As a result of the likelihood that parotta bread is rather high in calories, it is recommended that it be consumed in moderation as part of a diet that is balanced in all aspects. It is not an especially good source of fibre, and it does not include any vital vitamins or minerals.

Depending on the size of the serving and the recipe that is used, parotta bread produced with all-purpose flour may have anywhere from 200 to 300 calories.

A serving of parotta bread consists of around two to three sheets. In addition to that, it might have trace amounts of a variety of nutrients, such as B vitamins, iron, and different minerals.

As with any other type of food, eating parotta bread should be done so in moderation in order to maintain a healthy and balanced diet.

It is important to note that various recipes for parotta bread call for ghee or other types of fats in order to achieve the desired deep, buttery flavour in the bread.

When determining the bread's nutritional worth, it is important to take into account the fact that these additives will cause the bread to contain an increased number of calories and fat.

How to make Parotta bread.

Here is a simple recipe for making parotta bread at home:



  1. In a large mixing bowl, combine the flour and salt.
  2. Add the oil and mix until the flour is well coated.
  3. Slowly add the water to the flour mixture and mix until a soft dough forms. If the dough is too dry, add a little more water. If it is too sticky, add a little more flour.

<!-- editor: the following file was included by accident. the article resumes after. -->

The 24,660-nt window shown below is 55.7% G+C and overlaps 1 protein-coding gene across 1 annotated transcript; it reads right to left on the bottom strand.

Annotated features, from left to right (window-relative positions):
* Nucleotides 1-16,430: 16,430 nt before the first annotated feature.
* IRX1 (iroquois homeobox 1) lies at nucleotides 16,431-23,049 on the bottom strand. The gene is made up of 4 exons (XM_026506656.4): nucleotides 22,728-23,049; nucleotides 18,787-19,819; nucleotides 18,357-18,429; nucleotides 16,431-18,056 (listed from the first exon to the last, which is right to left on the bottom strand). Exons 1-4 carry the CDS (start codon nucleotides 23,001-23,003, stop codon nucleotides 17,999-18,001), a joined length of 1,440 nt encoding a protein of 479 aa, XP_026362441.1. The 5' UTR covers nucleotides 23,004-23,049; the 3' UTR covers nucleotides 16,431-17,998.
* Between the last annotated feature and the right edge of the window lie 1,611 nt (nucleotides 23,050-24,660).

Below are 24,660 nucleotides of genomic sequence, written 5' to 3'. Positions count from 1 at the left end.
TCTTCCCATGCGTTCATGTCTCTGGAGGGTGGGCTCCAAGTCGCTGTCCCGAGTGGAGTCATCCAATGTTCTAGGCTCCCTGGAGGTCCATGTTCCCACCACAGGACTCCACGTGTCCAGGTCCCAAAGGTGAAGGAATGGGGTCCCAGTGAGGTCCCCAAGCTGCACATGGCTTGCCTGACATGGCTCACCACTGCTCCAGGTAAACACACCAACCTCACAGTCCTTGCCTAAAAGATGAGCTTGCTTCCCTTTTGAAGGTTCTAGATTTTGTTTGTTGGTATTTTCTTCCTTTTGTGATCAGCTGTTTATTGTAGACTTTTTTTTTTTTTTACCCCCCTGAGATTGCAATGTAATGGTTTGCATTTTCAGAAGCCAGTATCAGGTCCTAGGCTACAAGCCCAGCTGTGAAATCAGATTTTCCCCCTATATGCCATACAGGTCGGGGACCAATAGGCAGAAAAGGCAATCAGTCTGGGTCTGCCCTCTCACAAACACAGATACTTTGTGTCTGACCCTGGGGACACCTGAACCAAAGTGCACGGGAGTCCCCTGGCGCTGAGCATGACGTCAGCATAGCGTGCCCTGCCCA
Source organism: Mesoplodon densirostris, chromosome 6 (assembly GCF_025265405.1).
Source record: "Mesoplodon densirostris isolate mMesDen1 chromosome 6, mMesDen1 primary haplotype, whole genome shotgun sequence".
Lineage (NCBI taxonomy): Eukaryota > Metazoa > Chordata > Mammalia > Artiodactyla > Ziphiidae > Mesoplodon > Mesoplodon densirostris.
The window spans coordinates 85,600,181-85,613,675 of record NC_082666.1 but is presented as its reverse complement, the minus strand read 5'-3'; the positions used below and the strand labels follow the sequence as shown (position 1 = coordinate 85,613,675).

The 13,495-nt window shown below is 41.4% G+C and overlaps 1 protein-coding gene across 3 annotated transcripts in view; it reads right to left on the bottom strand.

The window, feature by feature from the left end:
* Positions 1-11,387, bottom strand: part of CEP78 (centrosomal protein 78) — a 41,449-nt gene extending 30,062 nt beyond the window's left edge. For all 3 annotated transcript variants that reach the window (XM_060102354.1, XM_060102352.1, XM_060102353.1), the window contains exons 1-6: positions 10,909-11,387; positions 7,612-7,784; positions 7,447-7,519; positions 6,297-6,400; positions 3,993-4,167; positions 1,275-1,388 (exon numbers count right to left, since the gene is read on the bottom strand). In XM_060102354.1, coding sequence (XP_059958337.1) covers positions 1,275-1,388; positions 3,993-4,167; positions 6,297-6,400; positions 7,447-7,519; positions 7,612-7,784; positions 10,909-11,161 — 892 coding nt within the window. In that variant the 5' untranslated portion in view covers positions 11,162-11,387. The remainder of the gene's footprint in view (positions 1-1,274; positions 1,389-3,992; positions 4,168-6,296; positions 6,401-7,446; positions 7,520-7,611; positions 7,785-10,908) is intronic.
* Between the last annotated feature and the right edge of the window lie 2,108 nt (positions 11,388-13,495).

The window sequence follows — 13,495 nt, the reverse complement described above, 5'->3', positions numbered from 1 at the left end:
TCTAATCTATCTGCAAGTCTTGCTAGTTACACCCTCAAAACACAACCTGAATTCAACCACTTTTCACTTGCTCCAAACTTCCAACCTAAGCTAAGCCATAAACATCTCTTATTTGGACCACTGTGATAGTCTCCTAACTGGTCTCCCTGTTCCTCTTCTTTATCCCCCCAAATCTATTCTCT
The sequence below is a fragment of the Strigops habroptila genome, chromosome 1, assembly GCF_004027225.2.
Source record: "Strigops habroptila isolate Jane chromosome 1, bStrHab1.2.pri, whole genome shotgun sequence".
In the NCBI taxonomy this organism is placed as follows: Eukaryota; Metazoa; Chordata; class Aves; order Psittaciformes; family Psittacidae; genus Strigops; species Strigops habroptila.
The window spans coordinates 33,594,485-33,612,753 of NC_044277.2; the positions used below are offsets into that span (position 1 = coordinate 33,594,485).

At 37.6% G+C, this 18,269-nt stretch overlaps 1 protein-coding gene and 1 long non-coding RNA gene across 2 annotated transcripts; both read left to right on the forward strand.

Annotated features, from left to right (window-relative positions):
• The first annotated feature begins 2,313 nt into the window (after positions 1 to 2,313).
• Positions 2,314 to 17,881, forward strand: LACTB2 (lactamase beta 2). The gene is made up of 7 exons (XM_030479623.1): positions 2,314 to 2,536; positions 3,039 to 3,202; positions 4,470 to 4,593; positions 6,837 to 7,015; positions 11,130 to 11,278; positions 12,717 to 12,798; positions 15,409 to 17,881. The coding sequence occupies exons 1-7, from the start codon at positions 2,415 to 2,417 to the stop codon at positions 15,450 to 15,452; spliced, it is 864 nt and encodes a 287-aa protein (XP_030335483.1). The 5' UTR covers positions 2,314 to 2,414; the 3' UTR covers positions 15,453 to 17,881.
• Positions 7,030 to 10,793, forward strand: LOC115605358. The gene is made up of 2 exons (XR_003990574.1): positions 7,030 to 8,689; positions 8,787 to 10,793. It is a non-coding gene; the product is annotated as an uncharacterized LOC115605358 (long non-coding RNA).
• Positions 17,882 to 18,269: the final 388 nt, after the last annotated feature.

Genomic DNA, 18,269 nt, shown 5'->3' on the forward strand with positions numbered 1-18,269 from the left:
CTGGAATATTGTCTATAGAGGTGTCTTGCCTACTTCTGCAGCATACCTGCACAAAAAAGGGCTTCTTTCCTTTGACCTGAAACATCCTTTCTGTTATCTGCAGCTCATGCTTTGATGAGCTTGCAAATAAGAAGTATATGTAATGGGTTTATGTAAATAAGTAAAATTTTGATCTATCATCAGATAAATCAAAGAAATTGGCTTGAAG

4. Knead the dough for about 5-10 minutes, until it becomes smooth and elastic.
  5. Cover the dough with a damp cloth and let it rest for about 1 hour, until it has doubled in size.
  6. Heat a griddle or large frying pan over medium-high heat.
  7. Divide the dough into small balls (about the size of a golf ball) and roll each ball into a thin, round sheet.
  8. Place the dough sheets onto the hot griddle and cook for about 1-2 minutes on each side, until they are golden brown and crispy.
  9. Repeat the process with the remaining dough.
  10. Serve the parotta bread warm, with your choice of accompaniments or toppings. Enjoy!

Note: Parotta bread is usually prepared by cooking it on a hot griddle, which imparts both a unique texture and flavour to the finished product. Even if you do not have access to a griddle, you can still bake a bread that is quite similar to it by using a large skillet or frying pan.

Even while the bread's texture and taste won't be quite the same, you shouldn't have any problems enjoying it.

Shane Jones

Hey there! I'm Shane, the face and hands behind BakeSomeBread. My journey into the world of bread and pastries started over 10 years ago, and what began as a simple hobby quickly turned into an all-consuming passion. While I might not have formal qualifications or fancy titles, I've spent countless hours perfecting my recipes, experimenting with flavors, and, yes, learning from a few (or maybe more than a few) baking blunders along the way.

I've never been featured in glossy magazines, and I don't have any teaching stints to boast about, but what I do have is genuine love for baking and a drive to share that with all of you. Every recipe you find here is a result of my personal adventures in the kitchen—tried, tested, and baked with love.

Trust is a big deal for me. So, while I'm always up for a bit of baking fun, I'm serious when it comes to authenticity. Every bit of advice and every recipe on this site comes straight from my own experience. And hey, if I can help even one of you find joy in baking, then all those flour-covered days and nights have been worth it! Happy baking, folks! Oh, and come and say hi on Social Media too!